This is a recollection of a previous article I wrote on Tsinoys. It dealt with the book compilation “How Tsinoy Are You” published by tsinoy.com and Anvil which listed the cultural peculiarities of the Chinese in the Philippines. Even though they are getting more modern each day, the local Chinese – like those close-knit Koreans- retain their own unique identity as a social nucleus in the Philippines.
Here are some traits which distinguish the Tsinoys. Your contributions are welcome:
– Tsinoys don’t like it when they’re called “Intsik”
– Newly-married couples are pressured to have a son because sons are expected to inherit the family business and take care of their parents in their old age
– White is a color of mourning and signifies death. As much as possible, going to wakes is avoided.
– After eating in a lauriat, it is normal for some guests to belch just to show they’re full and satisfied with what the host served.
– Male tsinoy names usually ends with -son as in Wilson, Emerson and Kingson.
– Mahjong is their favorite game
– They have a piano in the living room that no one plays
– Misua, boiled eggs and peanuts or cashew are their preferred breakfast on their birthday
– Keeping a pet turtle is a no-no because it is believed to slow down business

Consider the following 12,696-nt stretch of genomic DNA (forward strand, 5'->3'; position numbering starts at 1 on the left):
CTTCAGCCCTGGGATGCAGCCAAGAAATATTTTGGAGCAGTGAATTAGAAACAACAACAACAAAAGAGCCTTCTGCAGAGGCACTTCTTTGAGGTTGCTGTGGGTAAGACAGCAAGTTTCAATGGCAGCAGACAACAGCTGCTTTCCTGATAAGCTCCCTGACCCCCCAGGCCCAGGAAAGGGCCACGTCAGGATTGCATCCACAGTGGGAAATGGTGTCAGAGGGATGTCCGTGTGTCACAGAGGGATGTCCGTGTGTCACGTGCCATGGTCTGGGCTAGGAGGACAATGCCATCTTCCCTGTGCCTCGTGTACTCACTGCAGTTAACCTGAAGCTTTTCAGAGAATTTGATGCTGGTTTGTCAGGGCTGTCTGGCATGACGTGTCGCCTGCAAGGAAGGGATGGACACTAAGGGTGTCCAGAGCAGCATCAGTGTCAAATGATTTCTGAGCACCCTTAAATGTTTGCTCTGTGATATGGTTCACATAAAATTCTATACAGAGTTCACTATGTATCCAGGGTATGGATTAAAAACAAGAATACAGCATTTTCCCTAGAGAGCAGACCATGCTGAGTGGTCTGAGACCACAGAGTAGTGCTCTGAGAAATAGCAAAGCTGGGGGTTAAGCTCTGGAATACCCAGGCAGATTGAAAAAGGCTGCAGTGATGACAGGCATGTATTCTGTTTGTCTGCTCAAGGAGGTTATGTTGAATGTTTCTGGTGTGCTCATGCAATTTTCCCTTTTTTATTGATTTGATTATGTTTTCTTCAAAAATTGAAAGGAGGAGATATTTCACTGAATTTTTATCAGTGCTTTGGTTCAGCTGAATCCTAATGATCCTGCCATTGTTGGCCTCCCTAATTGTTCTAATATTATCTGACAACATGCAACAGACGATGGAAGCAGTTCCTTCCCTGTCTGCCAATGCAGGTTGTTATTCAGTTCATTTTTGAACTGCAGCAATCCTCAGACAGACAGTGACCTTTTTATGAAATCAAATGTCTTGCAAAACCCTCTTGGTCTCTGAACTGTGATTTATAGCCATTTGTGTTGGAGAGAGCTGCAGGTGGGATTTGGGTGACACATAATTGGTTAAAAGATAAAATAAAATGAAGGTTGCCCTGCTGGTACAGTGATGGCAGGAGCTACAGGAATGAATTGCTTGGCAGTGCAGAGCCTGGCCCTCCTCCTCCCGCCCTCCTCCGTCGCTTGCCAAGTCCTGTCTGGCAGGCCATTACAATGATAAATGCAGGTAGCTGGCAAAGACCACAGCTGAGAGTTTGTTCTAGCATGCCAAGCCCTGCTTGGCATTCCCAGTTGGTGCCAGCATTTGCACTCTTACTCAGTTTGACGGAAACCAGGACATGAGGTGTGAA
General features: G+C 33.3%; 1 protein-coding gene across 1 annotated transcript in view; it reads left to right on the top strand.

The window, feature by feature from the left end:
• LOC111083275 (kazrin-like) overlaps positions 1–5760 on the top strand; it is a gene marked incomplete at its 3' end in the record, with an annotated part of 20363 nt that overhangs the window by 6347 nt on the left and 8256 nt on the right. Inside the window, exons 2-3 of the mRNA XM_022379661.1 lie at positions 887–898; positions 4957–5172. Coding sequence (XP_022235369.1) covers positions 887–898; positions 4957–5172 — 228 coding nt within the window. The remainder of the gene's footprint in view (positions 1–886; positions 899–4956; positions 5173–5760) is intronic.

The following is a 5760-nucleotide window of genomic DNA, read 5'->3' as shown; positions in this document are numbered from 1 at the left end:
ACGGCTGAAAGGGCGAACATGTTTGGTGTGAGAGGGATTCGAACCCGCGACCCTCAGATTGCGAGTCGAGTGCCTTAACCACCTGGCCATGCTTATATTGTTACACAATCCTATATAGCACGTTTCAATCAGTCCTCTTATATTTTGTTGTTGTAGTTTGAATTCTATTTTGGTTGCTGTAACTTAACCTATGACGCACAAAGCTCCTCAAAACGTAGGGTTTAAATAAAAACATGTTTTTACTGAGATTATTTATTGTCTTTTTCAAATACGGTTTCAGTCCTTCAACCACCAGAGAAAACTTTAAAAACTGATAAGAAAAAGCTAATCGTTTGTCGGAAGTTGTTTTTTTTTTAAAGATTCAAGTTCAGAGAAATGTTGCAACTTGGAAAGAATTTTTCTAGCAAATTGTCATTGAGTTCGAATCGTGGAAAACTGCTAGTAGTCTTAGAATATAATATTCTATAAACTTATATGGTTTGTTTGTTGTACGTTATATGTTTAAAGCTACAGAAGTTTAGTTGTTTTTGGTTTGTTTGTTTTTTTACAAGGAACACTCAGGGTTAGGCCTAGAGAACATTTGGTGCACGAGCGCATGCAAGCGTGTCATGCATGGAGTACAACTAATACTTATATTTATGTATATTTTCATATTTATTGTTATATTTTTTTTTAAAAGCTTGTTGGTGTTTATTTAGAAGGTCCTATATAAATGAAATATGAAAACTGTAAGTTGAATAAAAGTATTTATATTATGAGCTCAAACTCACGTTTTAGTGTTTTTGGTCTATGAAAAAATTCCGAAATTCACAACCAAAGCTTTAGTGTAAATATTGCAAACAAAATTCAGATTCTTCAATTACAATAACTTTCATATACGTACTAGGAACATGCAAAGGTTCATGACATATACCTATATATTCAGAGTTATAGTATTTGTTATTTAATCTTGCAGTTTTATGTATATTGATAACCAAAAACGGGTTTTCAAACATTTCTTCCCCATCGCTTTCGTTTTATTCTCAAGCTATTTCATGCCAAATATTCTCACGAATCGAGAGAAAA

– Their first-aid kit (and acne medication) is a small bottle of “pe hwe iyu” also known as White Flower
– Their Rx for cough is “ki-pe-lo’ while for stomachache it’s Seirrogan
– Older people usually give out “ang paos” during birthdays and Chinese New Year
– They count every centavo that comes in and out of their wallet
– They speak Chinese at home, speak Filipino with friends, and write letters in English
– Anything with number 8 is viewed as lucky
– Common courses for young Tsinoys are Engineering or Computer Science for the males, and Commerce (major in aaAccounting) for the females
– Tsinoys who are 30 and are still single live with their parents
– Their food vocabulary consists of kiampong, cha-pong, am-beh, cha-sio, ma-ki-mi, hee-chee, and ma-chang.
Related read: 40 ways to know if you’re Tsinoy